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Many unresolved puzzles surround Chlamydia. How do the bacteria manage to set up their home in a human cell? What event, what bacterial component does the human host cell notice when it is infected? Why is the host cell prepared to deliver nutrients to the parasites within? Why does Chlamydia cause such devastating infections as it does in a substantial number of female patients? We are trying to understand some of these issues, from the question of how Chlamydia blocks apoptosis (Fischer et al., 2004a; Fischer et al., 2004b; Kontchou et al., 2016), over the role of a protease Chlamydia secretes to the recognition of Chlamydia by the host cell (Christian et al., 2010; Christian et al., 2011; Volceanov et al., 2014). A further question we ask is how the immune system recognizes chlamydial infections, and how the tissue damage that is typical of chlamydial infections comes about.


Christian, J., Vier, J., Paschen, S.A., and Hacker, G. (2010). Cleavage of the NF-{kappa}B family protein p65/RelA by the chlamydial protease-like activity factor (CPAF) impairs proinflammatory signaling in cells infected with Chlamydiae. The Journal of biological chemistry 285, 41320-41327.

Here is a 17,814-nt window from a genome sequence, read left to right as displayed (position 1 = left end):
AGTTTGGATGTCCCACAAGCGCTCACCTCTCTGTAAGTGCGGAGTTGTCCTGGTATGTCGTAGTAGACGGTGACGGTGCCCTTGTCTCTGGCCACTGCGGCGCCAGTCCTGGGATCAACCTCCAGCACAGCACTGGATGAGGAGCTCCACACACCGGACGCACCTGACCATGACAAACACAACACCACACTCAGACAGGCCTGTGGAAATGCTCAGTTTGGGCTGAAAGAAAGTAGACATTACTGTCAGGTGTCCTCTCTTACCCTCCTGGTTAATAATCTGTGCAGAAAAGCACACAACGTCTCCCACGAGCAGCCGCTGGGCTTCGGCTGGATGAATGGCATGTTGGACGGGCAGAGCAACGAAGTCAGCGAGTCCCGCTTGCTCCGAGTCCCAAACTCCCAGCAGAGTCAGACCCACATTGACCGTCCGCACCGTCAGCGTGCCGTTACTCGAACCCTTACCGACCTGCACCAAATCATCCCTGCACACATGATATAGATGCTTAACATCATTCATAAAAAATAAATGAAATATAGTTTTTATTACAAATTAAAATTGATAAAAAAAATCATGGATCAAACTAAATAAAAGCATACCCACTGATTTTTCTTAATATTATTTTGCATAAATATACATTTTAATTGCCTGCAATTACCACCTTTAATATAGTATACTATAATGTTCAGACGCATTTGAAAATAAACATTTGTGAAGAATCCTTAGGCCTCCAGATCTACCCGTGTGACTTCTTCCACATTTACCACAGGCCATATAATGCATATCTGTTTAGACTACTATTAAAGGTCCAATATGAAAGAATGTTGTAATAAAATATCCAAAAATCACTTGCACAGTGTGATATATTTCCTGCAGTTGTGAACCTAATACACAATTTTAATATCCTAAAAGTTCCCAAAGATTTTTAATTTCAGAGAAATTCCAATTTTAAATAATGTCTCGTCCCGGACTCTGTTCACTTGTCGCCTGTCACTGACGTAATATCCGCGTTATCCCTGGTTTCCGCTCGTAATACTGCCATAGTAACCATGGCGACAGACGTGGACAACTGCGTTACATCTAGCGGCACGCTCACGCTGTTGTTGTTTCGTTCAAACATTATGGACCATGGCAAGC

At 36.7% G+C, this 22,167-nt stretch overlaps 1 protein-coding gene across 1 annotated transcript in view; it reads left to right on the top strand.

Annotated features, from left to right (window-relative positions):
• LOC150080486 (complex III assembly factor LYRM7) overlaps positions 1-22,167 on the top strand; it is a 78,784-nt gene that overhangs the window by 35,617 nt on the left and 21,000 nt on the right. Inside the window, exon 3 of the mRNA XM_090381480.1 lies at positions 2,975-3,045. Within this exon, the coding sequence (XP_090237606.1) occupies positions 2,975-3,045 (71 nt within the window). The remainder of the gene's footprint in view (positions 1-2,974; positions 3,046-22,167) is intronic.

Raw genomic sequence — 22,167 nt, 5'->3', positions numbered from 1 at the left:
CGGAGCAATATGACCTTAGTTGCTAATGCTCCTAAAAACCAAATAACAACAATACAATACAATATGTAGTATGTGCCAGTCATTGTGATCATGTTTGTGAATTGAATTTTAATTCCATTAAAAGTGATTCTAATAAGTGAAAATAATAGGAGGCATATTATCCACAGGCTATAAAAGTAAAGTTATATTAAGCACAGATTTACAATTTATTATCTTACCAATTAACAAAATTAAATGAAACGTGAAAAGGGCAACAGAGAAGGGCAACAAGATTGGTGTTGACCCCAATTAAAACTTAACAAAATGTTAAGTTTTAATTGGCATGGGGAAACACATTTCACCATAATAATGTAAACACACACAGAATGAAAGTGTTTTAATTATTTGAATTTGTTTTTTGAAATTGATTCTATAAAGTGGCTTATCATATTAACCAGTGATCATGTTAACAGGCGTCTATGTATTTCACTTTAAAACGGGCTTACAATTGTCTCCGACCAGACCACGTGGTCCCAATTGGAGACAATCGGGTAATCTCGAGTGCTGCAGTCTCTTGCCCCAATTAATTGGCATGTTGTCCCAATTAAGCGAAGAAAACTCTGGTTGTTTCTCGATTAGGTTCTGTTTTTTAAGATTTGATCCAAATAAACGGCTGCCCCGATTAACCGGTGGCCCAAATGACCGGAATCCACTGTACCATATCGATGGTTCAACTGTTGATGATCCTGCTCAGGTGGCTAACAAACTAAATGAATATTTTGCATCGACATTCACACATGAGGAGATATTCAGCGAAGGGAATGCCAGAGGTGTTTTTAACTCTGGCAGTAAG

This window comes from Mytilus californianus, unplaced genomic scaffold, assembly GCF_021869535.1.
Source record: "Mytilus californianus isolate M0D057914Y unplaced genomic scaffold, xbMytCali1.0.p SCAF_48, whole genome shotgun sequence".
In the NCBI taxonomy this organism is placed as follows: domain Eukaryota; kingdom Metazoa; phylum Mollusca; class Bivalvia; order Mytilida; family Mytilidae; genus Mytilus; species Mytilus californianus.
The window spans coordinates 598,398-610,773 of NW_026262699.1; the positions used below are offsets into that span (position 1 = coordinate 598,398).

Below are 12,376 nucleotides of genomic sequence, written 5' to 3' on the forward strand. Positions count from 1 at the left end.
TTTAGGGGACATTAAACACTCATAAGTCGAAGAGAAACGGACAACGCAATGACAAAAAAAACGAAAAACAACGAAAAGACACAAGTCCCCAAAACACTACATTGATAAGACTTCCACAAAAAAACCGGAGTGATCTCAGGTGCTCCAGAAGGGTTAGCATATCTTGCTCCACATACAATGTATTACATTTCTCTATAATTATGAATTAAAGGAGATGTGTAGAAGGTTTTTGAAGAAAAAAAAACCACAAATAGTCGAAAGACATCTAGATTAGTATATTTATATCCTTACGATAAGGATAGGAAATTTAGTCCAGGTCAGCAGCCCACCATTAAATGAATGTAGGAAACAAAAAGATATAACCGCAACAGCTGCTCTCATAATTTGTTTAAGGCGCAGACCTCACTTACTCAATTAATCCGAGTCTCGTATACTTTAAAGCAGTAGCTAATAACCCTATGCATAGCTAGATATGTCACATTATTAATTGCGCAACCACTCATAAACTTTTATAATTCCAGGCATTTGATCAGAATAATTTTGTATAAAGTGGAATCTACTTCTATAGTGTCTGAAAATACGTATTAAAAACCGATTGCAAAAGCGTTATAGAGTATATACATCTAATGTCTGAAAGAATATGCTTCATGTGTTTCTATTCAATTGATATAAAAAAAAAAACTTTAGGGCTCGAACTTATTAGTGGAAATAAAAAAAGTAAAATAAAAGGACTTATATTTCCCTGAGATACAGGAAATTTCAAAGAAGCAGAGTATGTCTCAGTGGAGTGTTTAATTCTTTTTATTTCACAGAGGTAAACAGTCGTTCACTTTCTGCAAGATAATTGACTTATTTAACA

Christian, J.G., Heymann, J., Paschen, S.A., Vier, J., Schauenburg, L., Rupp, J., Meyer, T.F., Hacker, G., and Heuer, D. (2011). Targeting of a chlamydial protease impedes intracellular bacterial growth. PLoS pathogens 7, e1002283.

Fischer, S.F., Harlander, T., Vier, J., and Hacker, G. (2004a). Protection against CD95-induced apoptosis by chlamydial infection at a mitochondrial step. Infect.Immun. 72, 1107-1115.

Fischer, S.F., Vier, J., Kirschnek, S., Klos, A., Hess, S., Ying, S., and Hacker, G. (2004b). Chlamydia Inhibit Host Cell Apoptosis by Degradation of Proapoptotic BH3-only Proteins. The Journal of experimental medicine 200, 905-916.

Kontchou, C.W., Tzivelekidis, T., Gentle, I.E., and Hacker, G. (2016). Infection of epithelial cells with Chlamydia trachomatis inhibits TNF-induced apoptosis at the level of receptor internalisation while leaving non-apoptotic TNF-signalling intact. Cellular microbiology.

Volceanov, L., Herbst, K., Biniossek, M., Schilling, O., Haller, D., Nolke, T., Subbarayal, P., Rudel, T., Zieger, B., and Hacker, G. (2014). Septins arrange F-actin-containing fibers on the Chlamydia trachomatis inclusion and are required for normal release of the inclusion by extrusion. mBio 5, e01802-01814.